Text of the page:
The Colorado Rockies are about to enter a season in which even the most optimistic fans think they won't be a .500 team.
|Aaron Cook returned to Colorado on a minor league deal.|
The continuous failures of the Rockies, both on the field and in the front office, have worn Rockies fans thin. After losing a franchise-record 98 games in 2012, the team did very little to improve during the offseason. They entered spring training with little improvement to a starting rotation that was historically bad.
Fans have every right to be upset. Baseball is an investment for fans. With roughly three off-days per month, a dedicated fan doesn't spend his or her summer hiking or fishing in the Rocky Mountains, they spend those beautiful summer nights huddled around their television, watching their team play...and in recent years, lose.
That suffering breeds cynicism. That is fair. Fans deserve to be cynical. However, at some point fans need to be rational, instead of simply letting their emotions determine their reaction.
The final week of spring training has been the greatest example of that. On Sunday, the Rockies announced that they signed starting pitcher Jon Garland, who had recently been released by the Mariners. Garland had a good spring, but the Mariners weren't ready to put him in their rotation, so they allowed him to seek employment elsewhere. The nine-time double digit winner landed with the Rockies.
Despite coming off of injury, the move is a good one. It poses absolutely zero risk for the Rockies. They are paying him a base salary of $500,000, just $20,000 more than the league minimum and $300,000 less than they are paying Jonathan Herrera. The sinkerballer has no downside. He brings a veteran arm to the rotation that needed help from anywhere they could get it.
Instead of taking it for what it is, a flyer that the Rockies didn't have to take, fans were sarcastic and cynical in their response. They didn't want Garland, they want CC Sabathia.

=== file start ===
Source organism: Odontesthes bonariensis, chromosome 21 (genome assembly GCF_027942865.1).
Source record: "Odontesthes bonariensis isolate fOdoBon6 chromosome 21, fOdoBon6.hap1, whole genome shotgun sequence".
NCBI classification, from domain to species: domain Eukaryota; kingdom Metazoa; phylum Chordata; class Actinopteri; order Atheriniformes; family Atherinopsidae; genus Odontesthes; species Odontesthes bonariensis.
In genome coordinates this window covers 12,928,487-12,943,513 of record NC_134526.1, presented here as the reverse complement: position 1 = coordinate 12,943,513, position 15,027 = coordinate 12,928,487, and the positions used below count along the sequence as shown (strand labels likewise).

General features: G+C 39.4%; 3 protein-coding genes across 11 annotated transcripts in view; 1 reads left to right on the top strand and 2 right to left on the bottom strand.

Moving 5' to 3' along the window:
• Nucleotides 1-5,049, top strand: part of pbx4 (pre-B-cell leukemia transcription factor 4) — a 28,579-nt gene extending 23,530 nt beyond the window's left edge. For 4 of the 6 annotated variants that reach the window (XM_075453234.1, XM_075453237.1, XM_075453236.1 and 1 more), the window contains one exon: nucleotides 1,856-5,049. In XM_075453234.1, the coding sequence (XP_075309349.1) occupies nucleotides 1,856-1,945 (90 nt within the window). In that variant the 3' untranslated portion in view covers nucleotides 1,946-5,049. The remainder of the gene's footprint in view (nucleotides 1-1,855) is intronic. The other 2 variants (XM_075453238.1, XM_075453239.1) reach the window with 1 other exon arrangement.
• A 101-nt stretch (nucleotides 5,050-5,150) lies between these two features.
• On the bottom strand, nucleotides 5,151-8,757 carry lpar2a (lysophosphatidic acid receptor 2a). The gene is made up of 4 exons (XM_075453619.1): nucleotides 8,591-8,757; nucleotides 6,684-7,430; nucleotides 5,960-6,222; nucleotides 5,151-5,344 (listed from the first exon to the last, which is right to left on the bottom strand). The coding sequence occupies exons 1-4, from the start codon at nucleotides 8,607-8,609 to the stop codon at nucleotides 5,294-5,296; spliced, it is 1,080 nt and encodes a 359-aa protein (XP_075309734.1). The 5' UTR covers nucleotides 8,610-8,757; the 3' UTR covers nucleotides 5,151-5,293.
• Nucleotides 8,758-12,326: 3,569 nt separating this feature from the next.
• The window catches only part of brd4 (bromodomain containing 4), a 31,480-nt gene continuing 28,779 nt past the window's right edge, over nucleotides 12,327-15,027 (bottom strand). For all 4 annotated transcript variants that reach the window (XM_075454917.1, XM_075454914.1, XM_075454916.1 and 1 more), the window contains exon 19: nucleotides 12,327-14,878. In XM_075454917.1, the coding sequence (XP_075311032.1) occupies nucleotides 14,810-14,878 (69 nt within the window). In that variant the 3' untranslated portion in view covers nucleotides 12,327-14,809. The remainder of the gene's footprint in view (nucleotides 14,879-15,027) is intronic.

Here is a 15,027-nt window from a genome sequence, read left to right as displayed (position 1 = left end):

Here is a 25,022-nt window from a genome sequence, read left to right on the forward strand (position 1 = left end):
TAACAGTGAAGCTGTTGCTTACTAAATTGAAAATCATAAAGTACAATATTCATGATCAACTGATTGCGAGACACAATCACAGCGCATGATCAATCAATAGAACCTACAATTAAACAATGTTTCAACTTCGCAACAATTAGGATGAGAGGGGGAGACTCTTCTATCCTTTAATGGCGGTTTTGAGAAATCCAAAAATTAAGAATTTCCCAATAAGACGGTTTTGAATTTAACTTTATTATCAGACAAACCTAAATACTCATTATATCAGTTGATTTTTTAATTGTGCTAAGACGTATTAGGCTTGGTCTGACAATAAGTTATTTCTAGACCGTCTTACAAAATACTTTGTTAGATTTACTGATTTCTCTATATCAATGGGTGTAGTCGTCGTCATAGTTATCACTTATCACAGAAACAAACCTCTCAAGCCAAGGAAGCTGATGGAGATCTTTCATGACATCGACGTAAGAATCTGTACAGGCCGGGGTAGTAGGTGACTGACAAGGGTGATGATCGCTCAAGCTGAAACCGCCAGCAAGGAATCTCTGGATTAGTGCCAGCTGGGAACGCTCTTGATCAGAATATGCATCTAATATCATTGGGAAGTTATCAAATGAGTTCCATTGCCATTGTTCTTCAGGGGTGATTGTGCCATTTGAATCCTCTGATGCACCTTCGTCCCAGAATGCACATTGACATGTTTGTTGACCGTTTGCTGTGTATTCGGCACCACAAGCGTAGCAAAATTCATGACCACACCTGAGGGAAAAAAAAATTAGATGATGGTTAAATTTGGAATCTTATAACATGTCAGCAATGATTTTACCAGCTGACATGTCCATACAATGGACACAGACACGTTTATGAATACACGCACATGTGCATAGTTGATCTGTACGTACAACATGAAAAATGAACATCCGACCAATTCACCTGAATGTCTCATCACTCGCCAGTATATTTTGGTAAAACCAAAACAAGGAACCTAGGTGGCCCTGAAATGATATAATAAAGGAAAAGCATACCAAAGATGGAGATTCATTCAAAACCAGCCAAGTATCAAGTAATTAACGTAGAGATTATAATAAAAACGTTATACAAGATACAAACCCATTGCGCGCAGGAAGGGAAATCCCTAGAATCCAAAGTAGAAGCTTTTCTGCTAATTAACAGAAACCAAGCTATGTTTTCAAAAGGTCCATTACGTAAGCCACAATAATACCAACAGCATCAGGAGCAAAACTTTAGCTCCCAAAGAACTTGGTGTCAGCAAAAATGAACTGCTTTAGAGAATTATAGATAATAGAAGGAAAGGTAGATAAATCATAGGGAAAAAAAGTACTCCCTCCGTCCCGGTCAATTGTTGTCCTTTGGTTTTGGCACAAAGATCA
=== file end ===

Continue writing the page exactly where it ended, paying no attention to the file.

On Thursday, the Rockies signed an old friend, Aaron Cook. The redheaded righty had just been released by the Phillies after a decent spring training. The Rockies signed Cook to a minor league deal, and he will start the season in Colorado Springs.
Again, fans reacted with disdain for the move.
Fans have a right to be frustrated with the front office. They have a right to not have faith in the people making decisions for this club. However, it gets ridiculous when fans act like the front office actually believes that these signings are going to make them contenders.
No one is saying that having Garland and Cook in the fold is going to make the Rockies World Champions. However, take a step back and look at the moves. The Rockies starting pitching is the biggest question mark heading into the 2013 season. Not only is the talent thin, the depth is also lacking. So what does it hurt to have a few extra arms in the system that might be able to hold their own for a few starts? Would it really be a mockery to have Cook start four or five games if someone in the rotation gets hurt? Doesn't it make sense to have a veteran, even if he is past his prime, to start every fifth day over a guy who isn't ready to be in the big leagues yet?
The moves aren't going to make the Rockies contenders, but they also aren't going to make the team any worse.
Are there issues in the front office of the Rockies? Absolutely. However, fans should focus on the actual bad moves that are coming from 20th & Blake. When they complain about low-risk moves, they lose credibility.
The reality is, the Rockies already tried to sign the big name free agent pitchers. It didn't work. They already tried to trade for pitching. It didn't work. They have tried to develop young pitchers. It has been spotty at best. So why not try to sign guys from the scrap heap? It certainly can't hurt to try.
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